Nice gas tax idea, nothing to back it up

Rep. Jason Chaffetz and Sen. Mike Lee and others  have an op-ed in today’s paper expounding on a favorite idea of conservatives:  Quit taking Utah’s gasoline tax dollars and then giving them back to us for federal road projects. Let us keep the money and do the projects without federal government workers getting their greasy hands all over the money first.

It is a tempting idea, but the editorial is long on hope and short on details. Since this is their idea, it behoves them to run the numbers and show us how this will work. Key points:

1 — How much money does the federal gasoline tax in Utah raise?

2 — How much does all federal road building and maintenance in Utah cost?

If the two match up, they can make a very simplistic argument for their case, but there are other questions.

1 — The assumption is that Utah’s road building plans will match the federal ones. The Interstate Highway System was built with mostly federal funds as a coordinated national defense project because during WWII the GIs noticed how spiffy the German Autobahns were for moving tank columns around.

But since one of the goals of this plan is to avoid pesky federal rules and regulations, who makes sure that Utah’s roads match the others?

Frankly, I think Utah should start driving on the left side of the road, like the British do. Really, local is better. Who cares how people in Idaho or Arizona want to drive?

2 — Who is to say that Utahns will sit still for having their taxes increased to pay for all those projects? If the price of gasoline drops, one could argue to Utahns that they need to divert that savings to the state, but does that not then represent a new state tax? And are we not in the era of “No New Taxes!” ?

Yes we are.

You could ague that Utah should not actually reduce the price of gasoline, just divert the tax revenue to the state. But if we’re going to stick it to the feds, I want to see the savings right now. Talk to me about new projects later. I might not want to pay for a new highway to Idaho if all it does is make it easier for people in Idaho to drive here. Maybe I want my own street repaved first, and who is better at deciding local needs than me?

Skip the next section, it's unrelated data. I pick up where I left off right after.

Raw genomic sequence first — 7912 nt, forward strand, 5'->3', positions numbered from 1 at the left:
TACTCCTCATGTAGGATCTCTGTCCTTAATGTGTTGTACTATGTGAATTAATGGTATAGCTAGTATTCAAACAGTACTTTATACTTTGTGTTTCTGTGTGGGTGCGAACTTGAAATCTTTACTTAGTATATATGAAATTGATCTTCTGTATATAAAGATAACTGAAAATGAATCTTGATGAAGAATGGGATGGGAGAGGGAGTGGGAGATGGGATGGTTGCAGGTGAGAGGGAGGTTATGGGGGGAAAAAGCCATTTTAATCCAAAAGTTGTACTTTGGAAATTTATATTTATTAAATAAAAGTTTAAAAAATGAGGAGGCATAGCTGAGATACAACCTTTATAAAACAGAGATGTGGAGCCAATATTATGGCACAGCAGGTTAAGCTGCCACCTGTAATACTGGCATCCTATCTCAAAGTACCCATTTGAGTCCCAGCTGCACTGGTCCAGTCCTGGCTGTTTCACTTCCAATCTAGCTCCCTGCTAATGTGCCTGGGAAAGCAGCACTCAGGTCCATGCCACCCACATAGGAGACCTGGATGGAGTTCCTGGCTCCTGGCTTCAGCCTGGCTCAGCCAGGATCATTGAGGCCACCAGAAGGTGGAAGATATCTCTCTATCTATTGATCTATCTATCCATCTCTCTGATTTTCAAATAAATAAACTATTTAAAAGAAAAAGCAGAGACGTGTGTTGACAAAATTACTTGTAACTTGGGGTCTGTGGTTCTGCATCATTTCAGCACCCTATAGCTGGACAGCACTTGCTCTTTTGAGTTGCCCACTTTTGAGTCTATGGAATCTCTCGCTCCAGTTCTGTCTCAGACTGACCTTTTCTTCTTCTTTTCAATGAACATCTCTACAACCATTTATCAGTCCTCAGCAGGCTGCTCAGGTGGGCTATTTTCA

It is hard to avoid the suspicion that the only reason state people want to keep the feds from getting their greasy fingers all over our tax money is because the state people want to get their greasy fingers all over it instead.

As several commenters on the story on our web page have noted, UDOT paid off an angry unsuccessful bidder last year with $13 million of someone’s tax dollars, a sure indication that (a) someone has too much money to play with and (b) when the money is big enough, you can’t trust state officials any more than you can trust federal officials.


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11 Responses to Nice gas tax idea, nothing to back it up

  1. Owain says:

    “Since this is their idea, it behoves them to run the numbers and show us how this will work.”

    1. If some hard hitting investigative journalist suspected the numbers didn’t add up, that would be a great story it would be to break, would it not.

    Anyone know any hard working journalists around here? Nah, me neither.

    My sixth sense. “I see lazy journalists.”

    2. It’s not a new tax, you brainless git, if it intentionally replaces the old tax. It’s not even a tax increase. For taxpayers, it’s a revenue neutral tax change. Sheesh. Should I have to point that out?

    • Bob Becker says:

      Ah… Owain, when the Bush tax cuts were slated for termination [the Bush tax cut bill zeroed them out in ten years so the long term budget busting nature of the tax cuts would be partially concealed], we had the Republican leadership in Congress saying if the Bush law was allowed to stand [i.e. the tax cuts would end automatically after ten years], it would be “raising taxes.” By that standard, Charlie’s logic seems pretty defensible to me. And if it isn’t, neither was the Republican leadership’s claim that allowing the Bush tax cuts to lapse constituted a “raising taxes.”

      In any case, if Chaffetz and Lee are proposing this, it’s up to them to provide the numbers in support of their plan, so they can be vetted. As yet, they haven’t.